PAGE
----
Since the beginning of time, women faced challenges due to gender biases in the mainstream world of art.
Today, March 8th, we want to celebrate women’s day, by paying our tiny tribute to five influential women who managed to make themselves heard.
Raised and born in Mexico, Frida (1907-1954) combines in her work, eminently personal, the surrealist, naïf and folkloric.
Her life was marked by a childhood illness and an accident in her youth. Her pictorial work revolves around her life and suffering in addition to being very influenced artistically by her husband. Although his work was admired by several artists of the time it was after his death when his works achieved a greater transcendence.
Born in Port Arthur, Texas (1943-1970), Janis Joplin became one of the greatest musical stars of all time, challenging prejudices and dismantling stereotypes, both as an artist and as a woman. He complied with the expression “live fast, die young” as death surprised her about to finish recording her latest album. Without adding anything to what Janis recorded, it was posthumously published with the title “Pearl”, which was as some of her friends called her, an album that is an essential part of the music history.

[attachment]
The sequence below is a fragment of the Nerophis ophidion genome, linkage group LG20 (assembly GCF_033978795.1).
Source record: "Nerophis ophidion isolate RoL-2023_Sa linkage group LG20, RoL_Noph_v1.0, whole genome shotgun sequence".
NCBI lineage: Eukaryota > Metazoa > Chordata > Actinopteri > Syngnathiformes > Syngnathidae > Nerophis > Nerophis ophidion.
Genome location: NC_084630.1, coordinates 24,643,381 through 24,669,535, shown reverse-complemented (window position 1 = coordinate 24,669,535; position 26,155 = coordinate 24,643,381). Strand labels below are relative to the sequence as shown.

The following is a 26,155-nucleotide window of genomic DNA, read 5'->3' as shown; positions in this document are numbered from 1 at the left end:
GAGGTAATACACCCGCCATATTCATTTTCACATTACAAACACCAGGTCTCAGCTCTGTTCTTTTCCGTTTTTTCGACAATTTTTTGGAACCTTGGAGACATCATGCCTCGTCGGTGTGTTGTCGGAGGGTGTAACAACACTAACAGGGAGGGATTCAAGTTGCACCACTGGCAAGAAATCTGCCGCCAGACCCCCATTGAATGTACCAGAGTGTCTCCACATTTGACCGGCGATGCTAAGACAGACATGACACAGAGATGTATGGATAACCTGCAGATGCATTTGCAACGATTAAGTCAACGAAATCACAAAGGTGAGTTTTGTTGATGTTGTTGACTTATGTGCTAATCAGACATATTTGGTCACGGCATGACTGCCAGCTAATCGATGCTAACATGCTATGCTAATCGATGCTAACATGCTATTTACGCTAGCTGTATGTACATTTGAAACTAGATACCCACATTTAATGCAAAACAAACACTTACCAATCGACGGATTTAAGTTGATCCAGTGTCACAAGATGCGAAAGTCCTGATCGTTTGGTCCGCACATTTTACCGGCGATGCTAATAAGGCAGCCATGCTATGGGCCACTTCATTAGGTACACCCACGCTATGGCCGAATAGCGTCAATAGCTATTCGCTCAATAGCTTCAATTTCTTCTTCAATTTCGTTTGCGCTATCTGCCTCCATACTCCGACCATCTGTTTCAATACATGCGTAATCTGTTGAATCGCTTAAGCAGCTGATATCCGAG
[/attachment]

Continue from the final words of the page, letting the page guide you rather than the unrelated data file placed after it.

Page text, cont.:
Gabrielle Bonheur Chanel, aka Coco (1883-1971) was a designer and business woman born in Saumur, France.
She altered the standards of style during the era after the Second World War, changing the“corseted style”, by a more sporty and casual trend.
Her ambition, determination and energy catapulted her to the fame and made her an icon; being thus, the only designer listed on TIME magazine´s list of the 100 most influential people of the 20th century.
The German performer Phillippina Bausch (1940-2009) became a leading influence in the field of modern dance from the 1970’s on.
Inspired by the dance theater form called Tanztheater, she created her own perform company named in the same way, which is still active and touring around the world.
She also influenced another artists career, like David Bowie. Who reveals that his 1987 Spider Tour was inspired on her.
With a very personal style of illustration and a captivating narrative, the british Beatrix Potter (1866-1943) became a literary phenomenon of the 20th century. Despite of her talent to illustrate and to write, Beatrix tried to make a career in the botanical world without success. She was rejected by the school of the Real Botanical Gardens of Kew just for being a woman.
Even in his literary career he had difficulties getting a publisher, but finally, the publishing house “Federick Warne & Co” published what would be his first success and worlwide known book “The tale of Peter Rabbit”.